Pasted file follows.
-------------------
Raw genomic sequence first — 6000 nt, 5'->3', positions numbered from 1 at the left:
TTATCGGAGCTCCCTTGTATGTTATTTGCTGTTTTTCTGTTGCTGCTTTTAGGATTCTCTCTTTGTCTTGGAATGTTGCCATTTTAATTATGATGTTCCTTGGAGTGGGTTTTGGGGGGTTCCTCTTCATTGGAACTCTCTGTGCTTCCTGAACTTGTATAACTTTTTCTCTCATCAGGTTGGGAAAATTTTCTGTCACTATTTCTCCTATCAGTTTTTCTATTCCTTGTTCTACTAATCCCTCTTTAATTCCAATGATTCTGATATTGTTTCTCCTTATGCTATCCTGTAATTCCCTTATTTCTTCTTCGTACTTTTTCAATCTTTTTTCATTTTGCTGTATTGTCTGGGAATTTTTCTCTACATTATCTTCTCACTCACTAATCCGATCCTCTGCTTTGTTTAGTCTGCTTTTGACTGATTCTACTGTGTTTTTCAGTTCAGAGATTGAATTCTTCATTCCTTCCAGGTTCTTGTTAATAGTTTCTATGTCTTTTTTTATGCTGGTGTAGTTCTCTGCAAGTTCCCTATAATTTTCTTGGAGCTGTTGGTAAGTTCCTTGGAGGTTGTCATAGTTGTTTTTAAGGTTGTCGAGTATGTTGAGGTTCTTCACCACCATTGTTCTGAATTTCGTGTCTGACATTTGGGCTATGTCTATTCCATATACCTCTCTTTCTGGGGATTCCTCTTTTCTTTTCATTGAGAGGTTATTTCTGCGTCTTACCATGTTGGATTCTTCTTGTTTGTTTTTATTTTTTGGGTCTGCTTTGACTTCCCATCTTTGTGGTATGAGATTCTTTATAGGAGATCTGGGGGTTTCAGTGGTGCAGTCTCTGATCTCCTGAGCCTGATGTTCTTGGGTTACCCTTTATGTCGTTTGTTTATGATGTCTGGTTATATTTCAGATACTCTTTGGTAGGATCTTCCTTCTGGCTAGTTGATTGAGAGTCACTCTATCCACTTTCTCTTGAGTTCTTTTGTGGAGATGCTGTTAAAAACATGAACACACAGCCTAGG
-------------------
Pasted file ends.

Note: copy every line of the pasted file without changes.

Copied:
Raw genomic sequence first — 6000 nt, 5'->3', positions numbered from 1 at the left:
TTATCGGAGCTCCCTTGTATGTTATTTGCTGTTTTTCTGTTGCTGCTTTTAGGATTCTCTCTTTGTCTTGGAATGTTGCCATTTTAATTATGATGTTCCTTGGAGTGGGTTTTGGGGGGTTCCTCTTCATTGGAACTCTCTGTGCTTCCTGAACTTGTATAACTTTTTCTCTCATCAGGTTGGGAAAATTTTCTGTCACTATTTCTCCTATCAGTTTTTCTATTCCTTGTTCTACTAATCCCTCTTTAATTCCAATGATTCTGATATTGTTTCTCCTTATGCTATCCTGTAATTCCCTTATTTCTTCTTCGTACTTTTTCAATCTTTTTTCATTTTGCTGTATTGTCTGGGAATTTTTCTCTACATTATCTTCTCACTCACTAATCCGATCCTCTGCTTTGTTTAGTCTGCTTTTGACTGATTCTACTGTGTTTTTCAGTTCAGAGATTGAATTCTTCATTCCTTCCAGGTTCTTGTTAATAGTTTCTATGTCTTTTTTTATGCTGGTGTAGTTCTCTGCAAGTTCCCTATAATTTTCTTGGAGCTGTTGGTAAGTTCCTTGGAGGTTGTCATAGTTGTTTTTAAGGTTGTCGAGTATGTTGAGGTTCTTCACCACCATTGTTCTGAATTTCGTGTCTGACATTTGGGCTATGTCTATTCCATATACCTCTCTTTCTGGGGATTCCTCTTTTCTTTTCATTGAGAGGTTATTTCTGCGTCTTACCATGTTGGATTCTTCTTGTTTGTTTTTATTTTTTGGGTCTGCTTTGACTTCCCATCTTTGTGGTATGAGATTCTTTATAGGAGATCTGGGGGTTTCAGTGGTGCAGTCTCTGATCTCCTGAGCCTGATGTTCTTGGGTTACCCTTTATGTCGTTTGTTTATGATGTCTGGTTATATTTCAGATACTCTTTGGTAGGATCTTCCTTCTGGCTAGTTGATTGAGAGTCACTCTATCCACTTTCTCTTGAGTTCTTTTGTGGAGATGCTGTTAAAAACATGAACACACAGCCTAGG